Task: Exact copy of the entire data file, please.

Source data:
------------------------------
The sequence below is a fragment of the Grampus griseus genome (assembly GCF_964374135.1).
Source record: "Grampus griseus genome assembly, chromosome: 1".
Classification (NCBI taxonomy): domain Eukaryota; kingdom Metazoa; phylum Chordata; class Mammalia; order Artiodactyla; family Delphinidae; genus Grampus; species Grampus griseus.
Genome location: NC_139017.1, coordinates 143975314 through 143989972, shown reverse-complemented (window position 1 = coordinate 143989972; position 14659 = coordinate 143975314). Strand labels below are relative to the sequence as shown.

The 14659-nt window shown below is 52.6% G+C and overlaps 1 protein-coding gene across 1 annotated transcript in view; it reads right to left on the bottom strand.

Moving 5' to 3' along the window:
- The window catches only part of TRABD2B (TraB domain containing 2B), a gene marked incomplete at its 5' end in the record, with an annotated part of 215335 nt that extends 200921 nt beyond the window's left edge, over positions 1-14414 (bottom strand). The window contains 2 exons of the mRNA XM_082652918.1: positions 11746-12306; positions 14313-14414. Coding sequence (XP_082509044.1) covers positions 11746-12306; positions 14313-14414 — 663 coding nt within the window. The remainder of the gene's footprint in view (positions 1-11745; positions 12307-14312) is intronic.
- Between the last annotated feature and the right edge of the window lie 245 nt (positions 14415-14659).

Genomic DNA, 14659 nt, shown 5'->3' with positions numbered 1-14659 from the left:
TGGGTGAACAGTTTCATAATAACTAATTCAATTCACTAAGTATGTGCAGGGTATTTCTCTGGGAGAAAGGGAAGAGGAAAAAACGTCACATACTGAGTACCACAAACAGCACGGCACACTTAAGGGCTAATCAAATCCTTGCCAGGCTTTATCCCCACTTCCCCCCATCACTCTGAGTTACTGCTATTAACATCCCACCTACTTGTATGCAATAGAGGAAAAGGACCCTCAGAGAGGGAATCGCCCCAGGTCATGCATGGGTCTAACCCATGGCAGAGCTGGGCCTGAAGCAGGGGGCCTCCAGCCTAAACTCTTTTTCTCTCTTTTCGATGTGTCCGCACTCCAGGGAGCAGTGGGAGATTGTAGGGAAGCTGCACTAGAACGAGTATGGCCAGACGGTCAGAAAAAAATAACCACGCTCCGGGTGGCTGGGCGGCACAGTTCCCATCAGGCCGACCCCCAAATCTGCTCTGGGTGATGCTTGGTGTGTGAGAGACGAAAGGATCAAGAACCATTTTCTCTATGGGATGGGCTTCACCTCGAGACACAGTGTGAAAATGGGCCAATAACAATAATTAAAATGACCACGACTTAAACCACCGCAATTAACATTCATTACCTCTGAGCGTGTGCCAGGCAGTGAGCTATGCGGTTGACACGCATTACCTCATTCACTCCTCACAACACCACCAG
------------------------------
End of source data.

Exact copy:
The sequence below is a fragment of the Grampus griseus genome (assembly GCF_964374135.1).
Source record: "Grampus griseus genome assembly, chromosome: 1".
Classification (NCBI taxonomy): domain Eukaryota; kingdom Metazoa; phylum Chordata; class Mammalia; order Artiodactyla; family Delphinidae; genus Grampus; species Grampus griseus.
Genome location: NC_139017.1, coordinates 143975314 through 143989972, shown reverse-complemented (window position 1 = coordinate 143989972; position 14659 = coordinate 143975314). Strand labels below are relative to the sequence as shown.

The 14659-nt window shown below is 52.6% G+C and overlaps 1 protein-coding gene across 1 annotated transcript in view; it reads right to left on the bottom strand.

Moving 5' to 3' along the window:
- The window catches only part of TRABD2B (TraB domain containing 2B), a gene marked incomplete at its 5' end in the record, with an annotated part of 215335 nt that extends 200921 nt beyond the window's left edge, over positions 1-14414 (bottom strand). The window contains 2 exons of the mRNA XM_082652918.1: positions 11746-12306; positions 14313-14414. Coding sequence (XP_082509044.1) covers positions 11746-12306; positions 14313-14414 — 663 coding nt within the window. The remainder of the gene's footprint in view (positions 1-11745; positions 12307-14312) is intronic.
- Between the last annotated feature and the right edge of the window lie 245 nt (positions 14415-14659).

Genomic DNA, 14659 nt, shown 5'->3' with positions numbered 1-14659 from the left:
TGGGTGAACAGTTTCATAATAACTAATTCAATTCACTAAGTATGTGCAGGGTATTTCTCTGGGAGAAAGGGAAGAGGAAAAAACGTCACATACTGAGTACCACAAACAGCACGGCACACTTAAGGGCTAATCAAATCCTTGCCAGGCTTTATCCCCACTTCCCCCCATCACTCTGAGTTACTGCTATTAACATCCCACCTACTTGTATGCAATAGAGGAAAAGGACCCTCAGAGAGGGAATCGCCCCAGGTCATGCATGGGTCTAACCCATGGCAGAGCTGGGCCTGAAGCAGGGGGCCTCCAGCCTAAACTCTTTTTCTCTCTTTTCGATGTGTCCGCACTCCAGGGAGCAGTGGGAGATTGTAGGGAAGCTGCACTAGAACGAGTATGGCCAGACGGTCAGAAAAAAATAACCACGCTCCGGGTGGCTGGGCGGCACAGTTCCCATCAGGCCGACCCCCAAATCTGCTCTGGGTGATGCTTGGTGTGTGAGAGACGAAAGGATCAAGAACCATTTTCTCTATGGGATGGGCTTCACCTCGAGACACAGTGTGAAAATGGGCCAATAACAATAATTAAAATGACCACGACTTAAACCACCGCAATTAACATTCATTACCTCTGAGCGTGTGCCAGGCAGTGAGCTATGCGGTTGACACGCATTACCTCATTCACTCCTCACAACACCACCAG